The Companies Act of 2013 stands as a significant legislation enacted by the Parliament of India, governing the operations of various corporate entities within the country. Specifically applicable to Indian companies registered as private or limited companies, as well as entities such as Nidhi companies and finance companies, this comprehensive Act establishes a robust legal framework for their functioning.
Under this Act, your business assumes the status of a distinct legal entity, separate from its owners or shareholders. As a result, your company possesses the capacity to acquire loans, own and manage assets, and engage in various financial transactions. The primary objective of incorporating your company in accordance with the Companies Act is to ensure compliance with legal requirements and facilitate its proper governance.
The Companies Act 2013, has come into force with effect from 30th Aug 2013.it controls the Companies operating in India. The main purpose of this Act is, to regulate the companies for better governance, and better facilitation of business with the spirit of the law.
Since commodities typically pass through several stages before being sold to a consumer, from a manufacturer to a wholesaler to a retailer, GST is multi-stage. Each level involves a value addition, so GST is charged there as well.
GST is a destination-based tax, which implies that the state where the goods or services are consumed is responsible for collecting the tax. For
Business registered under this Act or previous Act (Companies Act 1956). Insurance companies and Banking companies
The Act also provides for the maintenance of financial records and the preparation and auditing of financial statements. It sets out the process for mergers, acquisitions, and amalgamations of companies, and provides for the dissolution of a company in certain circumstances, such as if the company is not carrying on any business or if it is unable to pay its debts.
Overall, the Companies Act, 2013 is applicable to all companies registered in India and regulates the incorporation, functioning, and dissolution of these companies. It plays a crucial role in ensuring that companies are governed and managed in a transparent and accountable manner.
The Company law is interchangeably used as a Business law, however, Company Law mainly focuses on the Companies Registered under the Companies Act, 2013. The Business Law covers other regulators also like Contract Act, Labor Act, Stock Exchange Etc.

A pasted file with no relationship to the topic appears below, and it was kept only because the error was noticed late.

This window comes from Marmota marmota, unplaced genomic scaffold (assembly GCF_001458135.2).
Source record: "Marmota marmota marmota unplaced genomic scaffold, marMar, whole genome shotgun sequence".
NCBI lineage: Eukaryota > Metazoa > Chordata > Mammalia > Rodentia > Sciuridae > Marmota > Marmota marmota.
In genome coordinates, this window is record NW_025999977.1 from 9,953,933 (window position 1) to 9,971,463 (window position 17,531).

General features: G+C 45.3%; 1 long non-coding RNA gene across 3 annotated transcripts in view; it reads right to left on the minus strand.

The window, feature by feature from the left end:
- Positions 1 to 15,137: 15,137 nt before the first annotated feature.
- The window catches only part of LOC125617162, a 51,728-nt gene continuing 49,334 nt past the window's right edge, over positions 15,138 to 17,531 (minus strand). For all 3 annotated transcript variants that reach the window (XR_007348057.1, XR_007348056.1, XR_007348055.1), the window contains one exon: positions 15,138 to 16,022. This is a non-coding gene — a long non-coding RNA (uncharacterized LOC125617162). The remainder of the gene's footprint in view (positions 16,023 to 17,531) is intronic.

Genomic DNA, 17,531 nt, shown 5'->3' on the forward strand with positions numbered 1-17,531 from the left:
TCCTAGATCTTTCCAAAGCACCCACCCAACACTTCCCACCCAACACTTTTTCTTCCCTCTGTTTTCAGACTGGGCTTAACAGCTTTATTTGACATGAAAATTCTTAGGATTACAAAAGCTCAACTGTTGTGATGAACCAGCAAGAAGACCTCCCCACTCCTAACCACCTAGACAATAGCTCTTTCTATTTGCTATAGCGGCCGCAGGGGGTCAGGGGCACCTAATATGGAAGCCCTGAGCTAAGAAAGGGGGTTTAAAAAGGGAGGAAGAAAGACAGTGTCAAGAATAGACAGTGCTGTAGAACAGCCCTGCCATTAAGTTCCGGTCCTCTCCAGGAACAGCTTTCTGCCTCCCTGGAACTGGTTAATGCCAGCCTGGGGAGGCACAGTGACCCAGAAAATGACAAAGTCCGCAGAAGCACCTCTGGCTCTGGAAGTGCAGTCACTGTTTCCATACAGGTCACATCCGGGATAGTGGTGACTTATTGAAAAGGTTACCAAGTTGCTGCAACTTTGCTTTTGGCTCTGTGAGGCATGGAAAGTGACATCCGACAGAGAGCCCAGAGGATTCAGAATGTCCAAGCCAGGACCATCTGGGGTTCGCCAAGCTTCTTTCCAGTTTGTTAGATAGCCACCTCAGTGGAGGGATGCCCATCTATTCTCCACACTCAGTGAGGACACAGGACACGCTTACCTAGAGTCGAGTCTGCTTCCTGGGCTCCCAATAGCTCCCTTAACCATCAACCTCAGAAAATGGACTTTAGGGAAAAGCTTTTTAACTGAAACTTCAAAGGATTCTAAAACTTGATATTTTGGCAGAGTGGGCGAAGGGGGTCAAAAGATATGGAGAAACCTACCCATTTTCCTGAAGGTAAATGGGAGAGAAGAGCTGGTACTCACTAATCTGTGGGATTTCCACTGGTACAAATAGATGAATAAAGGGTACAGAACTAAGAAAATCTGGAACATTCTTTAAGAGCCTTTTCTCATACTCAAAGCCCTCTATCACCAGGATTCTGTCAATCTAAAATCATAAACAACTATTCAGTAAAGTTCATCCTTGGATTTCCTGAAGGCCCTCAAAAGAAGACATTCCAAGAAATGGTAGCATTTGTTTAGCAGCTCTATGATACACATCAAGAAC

Even though business terms use Company law as business law, but Business law has a wide definition then Company law.
The Key points under the Companies Act, 2013
As the Company is a Separate person, it can execute its roles through Directors of the Company appointed by the Shareholders.
Board of Directors and Shareholders meetings are important aspect to make decisions and declare the Dividend, appointments, approval of the accounts and review the progress made by the Business etc.
Any business decision shall be made through the Board meetings which shall be held as per the specified quorum in the meeting with full support as per applicable Companies Act.
As per companies Act, the Companies Must have 4 Board meeting and 1 AGM every-year, however few exceptions given for small companies and OPC.
The Directors of the company derived the power from Shareholders to execute the day-today business affairs.The directors may be shareholders vice versa, all the acts done in good faith by directors are not liable for there personal property.
Shares are a vital part of the business, it’s the capital required to run the business. The shareholders are the real owners of the business, they contribute the monies through subscription of the shares of the company.
The shares are easily transferable subject to rules of the Companies Act. The companies easily raise capital by way of issuing new shares to its existing members or through private placement route.
The shares are mainly classified as Ordinary shares, Preference shares, Redemble shares, and non-voting shares.